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Do Texas Drive-Through Liquor Stores Lead to Drunk Driving?

A recent drunk driving accident in Gregg County has left Texas lawmakers wondering whether the state should ban drive-through liquor stores. Currently, Texas is among several states that allow customers to purchase packaged alcoholic drinks from drive-up windows at liquor stores and convenience stores.

Some people worry that a drive-through window encourages customers to engage in drunk driving. In the Gregg County crash, the suspect had a blood alcohol content of 0.20 and was found with more than 100 opened and unopened cans of beer in his vehicle. The evidence suggested that he had purchased two 30-packs of beer from drive-up windows that day, and may have spent most of the day driving around and drinking.

The crash left one person dead and another paralyzed. Ultimately, the driver was convicted of both intoxication manslaughter and intoxication assault. He received a sentence of 18 years in prison on the manslaughter charge and 10 years for the assault.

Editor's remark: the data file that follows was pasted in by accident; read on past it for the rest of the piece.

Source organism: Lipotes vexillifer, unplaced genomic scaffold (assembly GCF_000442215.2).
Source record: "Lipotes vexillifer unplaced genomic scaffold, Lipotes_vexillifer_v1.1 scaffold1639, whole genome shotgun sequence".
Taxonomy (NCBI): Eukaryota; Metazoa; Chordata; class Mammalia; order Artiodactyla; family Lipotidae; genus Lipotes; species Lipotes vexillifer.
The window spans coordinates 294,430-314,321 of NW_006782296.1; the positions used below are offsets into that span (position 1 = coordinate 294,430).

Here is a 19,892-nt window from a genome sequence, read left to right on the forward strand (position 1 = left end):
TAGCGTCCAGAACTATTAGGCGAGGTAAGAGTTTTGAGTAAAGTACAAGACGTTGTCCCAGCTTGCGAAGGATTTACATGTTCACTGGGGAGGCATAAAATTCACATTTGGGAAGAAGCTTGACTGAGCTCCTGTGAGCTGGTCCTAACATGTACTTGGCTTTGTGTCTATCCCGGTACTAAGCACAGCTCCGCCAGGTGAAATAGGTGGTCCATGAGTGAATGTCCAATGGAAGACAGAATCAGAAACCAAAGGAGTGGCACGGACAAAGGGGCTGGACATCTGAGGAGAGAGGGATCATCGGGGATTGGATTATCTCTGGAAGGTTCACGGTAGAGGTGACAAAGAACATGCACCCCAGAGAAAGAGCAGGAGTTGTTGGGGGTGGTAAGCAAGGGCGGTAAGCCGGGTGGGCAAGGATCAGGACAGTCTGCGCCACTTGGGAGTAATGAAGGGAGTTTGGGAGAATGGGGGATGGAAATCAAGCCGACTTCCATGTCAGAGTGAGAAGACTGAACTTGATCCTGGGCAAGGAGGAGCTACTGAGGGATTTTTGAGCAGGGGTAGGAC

Texas Drinking and Driving

The victims’ families have brought a civil lawsuit against the store that sold beer to the driver, breathing new life into the debate over Texas’ drive-through liquor store model.

Defenders of the stores say that a drive-through saves customers time, and that it is really no different from going inside the store to purchase alcohol. If a customer is going to decide to drink and drive, he or she can do that just as easily with alcohol purchased from inside.

Of course, drinking and driving is a crime. In addition, Texas has an “open container” law that makes it a crime to have an open container of alcohol in the passenger compartment of a vehicle. The law applies not only to open cans of beer or other ready-to-drink beverages, but also to bottles of alcohol on which the seal has been broken.

Violation of any of Texas’ drinking and driving laws can result in serious criminal penalties, even if no traffic accident occurs.

Source: USA Today, “Concern over drive-up alcohol sales spurs efforts at ban,” Alison Bath, July 10, 2012.